How to remove blood stains from sheets, mattresses, clothing, carpets and more

Knowing how to remove blood stains quickly and efficiently is key to save bedsheets, mattresses, clothes, carpets and more from discolored areas forever

clean white bed linen
(Image credit: Getty Images)

If you need to know how to remove blood stains from sheets, a mattress, clothing or even the carpet and upholstery, we can help. And yes, it happens to the best of us. Whether it's a kid's grazed knee, that time of the month or a sporadic nosebleed, it's not the most enjoyable job but it's key to get to it quickly to avoid permanent blood stains around the house.

What's great is that you can use natural ingredients to clean up blood like vinegar, baking soda, lemon and saliva (yep) rather than harsh cleaning agents like ammonia. Not to mention than a good flush of cold water can often do the trick... Keep reading for our expertise.

How to remove blood stains from sheets

Whether you're dealing with a nosebleed or period blood on sheets, you can employ lots of different methods to remove any staining efficiently. First off, you want to run the stain under the cold tap, keeping the fabric taut and ensuring you don't allow any colored water to run over the rest of the clean fabric. This simple treatment might be enough to get the job done and it's the best way to tackle blood on clothes also – even if they are white. If this hasn't worked, take a look at the methods for dried on blood stains at the end.

clean bedding

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How to remove blood stains from a mattress

Start by gently blotting the stain with paper towel being careful not to rub or scrub at the stain, as this will spread and embed it into your mattress.

Water and salt: Mix 2 tsp of salt with 300ml of cold water and pour the solution into a spray bottle. Spray over the stain. Blot the area with a dry cloth to absorb the excess liquid. Repeat until the stain is gone, use a damp cloth saturated in cold water to remove any remaining solution. Dry with a clean, dry cloth. 

Baking soda: Mix 4oz of bicarbonate of soda with 600ml cold water. Apply the solution to the stained area with a cloth. Leave for 30 minutes. Use a damp cloth to rinse thoroughly. Use a clean towel to absorb excess and dry the mattress.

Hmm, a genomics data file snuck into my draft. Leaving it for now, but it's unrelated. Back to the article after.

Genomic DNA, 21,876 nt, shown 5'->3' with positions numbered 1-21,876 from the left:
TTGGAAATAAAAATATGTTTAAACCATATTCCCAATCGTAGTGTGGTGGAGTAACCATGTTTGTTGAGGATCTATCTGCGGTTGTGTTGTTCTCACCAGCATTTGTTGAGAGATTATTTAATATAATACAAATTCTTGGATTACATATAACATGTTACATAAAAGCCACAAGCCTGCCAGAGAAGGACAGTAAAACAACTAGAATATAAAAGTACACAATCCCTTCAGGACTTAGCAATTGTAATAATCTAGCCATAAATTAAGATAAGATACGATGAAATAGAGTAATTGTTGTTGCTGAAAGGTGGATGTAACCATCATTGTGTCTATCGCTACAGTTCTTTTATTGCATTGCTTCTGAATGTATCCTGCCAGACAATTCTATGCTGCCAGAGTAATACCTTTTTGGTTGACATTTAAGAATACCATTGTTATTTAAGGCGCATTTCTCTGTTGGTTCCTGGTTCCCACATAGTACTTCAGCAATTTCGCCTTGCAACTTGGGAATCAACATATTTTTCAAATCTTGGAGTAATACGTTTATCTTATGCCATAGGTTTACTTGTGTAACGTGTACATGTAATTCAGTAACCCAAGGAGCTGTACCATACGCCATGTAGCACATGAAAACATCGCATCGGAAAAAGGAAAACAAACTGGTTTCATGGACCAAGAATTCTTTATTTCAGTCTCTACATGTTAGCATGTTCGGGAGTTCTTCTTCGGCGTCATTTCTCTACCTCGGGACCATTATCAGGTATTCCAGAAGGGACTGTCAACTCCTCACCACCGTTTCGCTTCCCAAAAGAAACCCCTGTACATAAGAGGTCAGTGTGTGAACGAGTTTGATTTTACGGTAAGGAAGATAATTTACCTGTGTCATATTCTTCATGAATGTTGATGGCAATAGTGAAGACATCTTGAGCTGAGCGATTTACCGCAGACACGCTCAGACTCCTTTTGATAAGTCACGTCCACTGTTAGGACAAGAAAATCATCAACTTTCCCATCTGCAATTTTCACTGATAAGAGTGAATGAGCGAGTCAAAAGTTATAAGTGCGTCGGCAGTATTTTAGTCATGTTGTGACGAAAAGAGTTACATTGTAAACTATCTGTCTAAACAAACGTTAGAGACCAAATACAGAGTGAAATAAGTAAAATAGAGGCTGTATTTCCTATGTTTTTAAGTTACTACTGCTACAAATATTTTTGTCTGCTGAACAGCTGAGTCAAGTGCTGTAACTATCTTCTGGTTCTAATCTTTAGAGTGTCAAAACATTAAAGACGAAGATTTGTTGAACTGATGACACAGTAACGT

• Remember that if you've invested in a top quality mattress, you can avoid blood stains ruining it altogether by investing in the best mattress protector for you.

How to remove blood stains from carpets

If the blood is still wet, first blot it carefully with kitchen roll to remove as much of it as possible and to stop it spreading. If it has completely dried – and it does dry quickly – use a stiff brush to loosen it, being careful not to spread the blood across the carpet.

Vacuum up the loosened surface blood, then apply cold (not warm or hot) soapy water to the stain with a white cloth. Blot and rinse, ensuring you are not transferring bloody water back on to the stain. This might mean refreshing the water and/or cloth regularly. Repeat until the stain is gone.

child walking on clean grey carpet

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How to remove blood stains from upholstery

Before you begin, check any manufacturer instructions for your upholstery. If you are unsure, and particularly for velvet, silk or antique upholstery, it might be best to consult a cleaning professional.

Start by gently blotting the stain with kitchen roll. Don't rub or scrub at the stain, as this will spread the stain and embed it into the upholstery. 

Then, using damp sponge or white cloth that's been dipped in cold water, carefully blot at the blood stain. Starting from the outside of the stain and working inwards will stop the stain from spreading. 

Next, apply some carbonated water on to the stain and blot up with kitchen roll. Repeat this process and only stop when your kitchen roll no longer has bloody deposits on it. Do not over-soak the stain or you may spread it.

Mix one part very gentle laundry liquid with four parts cold water in a spray bottle and apply to the stain. Scrub carefully with a sponge (a circular motion will stop it spreading), rinsing out the sponge regularly to avoid blood transfer.